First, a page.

Last night while I was sleeping, Jon posted an interesting and provocative post on fb.
You can read it here.
Jon made some good points about why spotify isn’t a good tool for DJing, and I agree with all of them. Except the first one:
OK Swing Dance DJs,
Do yourself a favor, and stop using Spotify as your primary DJ source.
This is what I wrote, long after everyone else had discussed the issue to death.
Most dance scenes are small, and have just a handful of people running and teaching classes, DJing, booking venues, doing advertising, running the door, running parties, booking visiting teachers, running weekend workshops, researching insurance APRA and other music use licenses, dealing with sexual harassment policies AND SO ON.
When it comes to music, something like spotify – which takes a bunch of hours and $$ out of the equation – can make or break a small event.
It’s a tool, like any other, and it can be a tool for levelling entry to DJing.
When I started DJing, there weren’t any legit streaming or download sites or tools. We bought CDs. It was fucking expensive, because a CD cost $30 in Australia. I was lucky enough to get in just as the $US dropped, and CDs on amazon were $10 a pop.
Even now, if I buy a CD from a band, it’ll cost me $20. If a band knows what they’re doing, they’ll do it old school and distribute free promo copies of their album to DJs who can then play it and encourage local sales.
I did a bunch of research for my phd on the issues surrounding women’s participation in swing DJing, and I found that money, time, and confidence were the barriers.
A tool like spotify, which people know how to use (because they use it for fun, even if the UI sucks), can afford, and feel confident using, and can afford can be the step up into DJing that women and other marginalised users need. No imposing music nerd shops, no expensive, heavy, space-eating CDs, no ‘take a punt because we don’t preview albums’ limits.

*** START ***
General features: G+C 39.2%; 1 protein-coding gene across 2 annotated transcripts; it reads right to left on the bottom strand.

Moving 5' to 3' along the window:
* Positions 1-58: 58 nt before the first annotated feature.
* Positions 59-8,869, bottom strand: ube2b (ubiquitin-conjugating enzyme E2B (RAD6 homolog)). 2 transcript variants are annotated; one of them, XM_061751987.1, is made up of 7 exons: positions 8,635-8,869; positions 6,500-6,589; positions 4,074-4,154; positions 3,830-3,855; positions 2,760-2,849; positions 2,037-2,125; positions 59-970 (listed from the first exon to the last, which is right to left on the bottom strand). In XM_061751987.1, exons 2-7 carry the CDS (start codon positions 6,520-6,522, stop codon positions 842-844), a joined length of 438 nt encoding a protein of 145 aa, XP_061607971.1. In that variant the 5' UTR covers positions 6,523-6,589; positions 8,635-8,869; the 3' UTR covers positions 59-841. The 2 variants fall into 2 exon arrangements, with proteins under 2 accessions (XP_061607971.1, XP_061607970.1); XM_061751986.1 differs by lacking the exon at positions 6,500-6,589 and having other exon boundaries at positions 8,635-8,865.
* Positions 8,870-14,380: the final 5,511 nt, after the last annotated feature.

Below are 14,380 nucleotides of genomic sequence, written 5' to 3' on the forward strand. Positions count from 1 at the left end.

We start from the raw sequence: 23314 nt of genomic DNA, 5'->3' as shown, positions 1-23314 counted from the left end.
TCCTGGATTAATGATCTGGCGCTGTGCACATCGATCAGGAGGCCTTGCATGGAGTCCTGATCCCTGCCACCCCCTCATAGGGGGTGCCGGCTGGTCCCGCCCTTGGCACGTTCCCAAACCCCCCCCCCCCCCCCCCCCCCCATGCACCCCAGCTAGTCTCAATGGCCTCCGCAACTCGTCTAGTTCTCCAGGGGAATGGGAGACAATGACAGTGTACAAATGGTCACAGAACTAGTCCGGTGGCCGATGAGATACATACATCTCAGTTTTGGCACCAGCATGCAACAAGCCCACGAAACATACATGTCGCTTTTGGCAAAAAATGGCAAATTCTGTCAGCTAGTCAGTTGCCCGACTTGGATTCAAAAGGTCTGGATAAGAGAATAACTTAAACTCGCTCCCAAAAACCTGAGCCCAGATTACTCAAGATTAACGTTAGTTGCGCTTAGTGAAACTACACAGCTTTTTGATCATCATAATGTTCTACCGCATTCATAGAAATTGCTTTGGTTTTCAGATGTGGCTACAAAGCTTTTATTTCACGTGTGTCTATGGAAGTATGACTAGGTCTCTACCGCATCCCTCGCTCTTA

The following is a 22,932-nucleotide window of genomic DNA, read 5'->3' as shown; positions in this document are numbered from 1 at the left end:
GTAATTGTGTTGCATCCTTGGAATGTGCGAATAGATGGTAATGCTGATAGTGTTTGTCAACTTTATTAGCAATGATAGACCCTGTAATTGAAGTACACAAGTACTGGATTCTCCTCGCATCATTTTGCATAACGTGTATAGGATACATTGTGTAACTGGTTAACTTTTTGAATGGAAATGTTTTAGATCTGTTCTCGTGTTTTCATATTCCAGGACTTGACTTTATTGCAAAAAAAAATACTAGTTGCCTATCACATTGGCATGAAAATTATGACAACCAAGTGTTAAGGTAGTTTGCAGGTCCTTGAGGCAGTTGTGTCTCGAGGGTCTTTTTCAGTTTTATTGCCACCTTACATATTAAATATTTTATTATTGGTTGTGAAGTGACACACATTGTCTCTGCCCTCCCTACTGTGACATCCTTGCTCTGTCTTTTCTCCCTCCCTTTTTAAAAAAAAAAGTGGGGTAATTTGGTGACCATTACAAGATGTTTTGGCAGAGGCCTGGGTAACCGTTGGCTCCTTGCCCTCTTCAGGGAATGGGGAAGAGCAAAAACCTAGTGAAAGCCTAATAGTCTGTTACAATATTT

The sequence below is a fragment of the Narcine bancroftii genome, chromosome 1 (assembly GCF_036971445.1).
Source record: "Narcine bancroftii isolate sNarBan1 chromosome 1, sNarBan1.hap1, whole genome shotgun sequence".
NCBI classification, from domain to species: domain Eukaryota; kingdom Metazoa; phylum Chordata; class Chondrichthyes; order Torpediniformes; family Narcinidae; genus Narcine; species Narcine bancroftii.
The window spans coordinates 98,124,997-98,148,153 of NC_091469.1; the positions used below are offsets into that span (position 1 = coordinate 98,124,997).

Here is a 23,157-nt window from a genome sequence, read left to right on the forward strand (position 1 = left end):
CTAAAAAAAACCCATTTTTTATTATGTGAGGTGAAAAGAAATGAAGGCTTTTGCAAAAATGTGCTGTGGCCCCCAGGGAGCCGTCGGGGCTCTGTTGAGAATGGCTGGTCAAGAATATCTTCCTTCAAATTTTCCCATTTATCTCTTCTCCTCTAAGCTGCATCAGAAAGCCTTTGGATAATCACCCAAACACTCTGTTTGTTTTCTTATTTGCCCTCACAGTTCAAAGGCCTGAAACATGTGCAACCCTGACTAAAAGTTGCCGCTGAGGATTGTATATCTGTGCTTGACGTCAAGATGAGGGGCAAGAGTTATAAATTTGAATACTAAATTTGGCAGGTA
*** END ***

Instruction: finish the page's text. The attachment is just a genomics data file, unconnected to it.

So I say YAY SPOTIFY.
Most of the DJs in the international lindy hopping world never do or ever aspire to DJing at huge events all over the country. They DJ locally for no pay and little respect.
If you are into DJing hardcore, you will move on beyond spotify, because it simply doesn’t fulfill your needs. For all the reasons listed above.
[Jon replied to my post with this good point:]
I understand that people have hurdles. And if its a “no swing scene or spotify” decision, then its no question. Use Spotify.
But the minute “you” want to be taken seriously, its time to get off spotify and start collecting.
[I was struck by the way this post exemplified some of our assumptions about DJing in the dance world. I was reminded of this book about Horace Tapscott, which essentially points out that sometimes being super famous isn’t as important as community.]
But what if someone doesn’t want to be ‘taken seriously’? And who’s doing the judging? Members of a male-dominated high profile, high-power group?
My DJing rule is ‘make it easy for people to have fun’ not ‘you must own all the technology to DJ your local event’.
Me, I don’t use spotify for DJing because it’s not adequate (UI sucks, and I can’t add my tags).
It’s not the size of your collection that counts, it’s how much pleasure you and your friends get from it.
I really feel as though we (as a scene) have this discussion every few years. Last time it was itunes. The time before it was DJs sharing hard drives of music.
In my brain, of course I’m all about buying music, paying APRA fees, using good tools, being a professional, etc etc etc.
But in practice, when we police the ‘right’ way to DJ, we see so many potential DJs think ‘oh, that’s too serious for me. I’m not a real DJ,’ and give up.
I’ve seen DJs do fantastic sets from spotify. The fact that musicians get screwed by spotify doesn’t change that. Most DJs I know don’t have proper APRA or POCOS licenses, don’t follow the laws about format shifting, use youtube videos of songs, etc etc etc.
I think it’s more important to tip our argument sideways, and say “Stop looking at your computer and fussing about software, and start looking at the dancers, getting better at reading their feels”. And I know that this is something you do, Jon, which is why I enjoy your DJing so much. But there are plenty of DJs reading along in this thread who don’t have those skills, and will interpret discussions about tools as metrics for valuing DJing.
As Kevin suggests above: if you’re not watching the crowd, you might as well hit shuffle. And to be frank, there are plenty of DJs who’d be better replaced by someone’s very good collection on shuffle. And there are quite a few very good DJs who are such unpleasant people it’s simply not worth hiring them, because they make everyone miserable.
The collection is the least important part of DJing. But it’s an easy way for DJs to compare size and girth, and much easier to quantify than dancers’ happiness. So we talk about collections.
And you know I’m going to say the least useful thing ever, but: bands > DJs.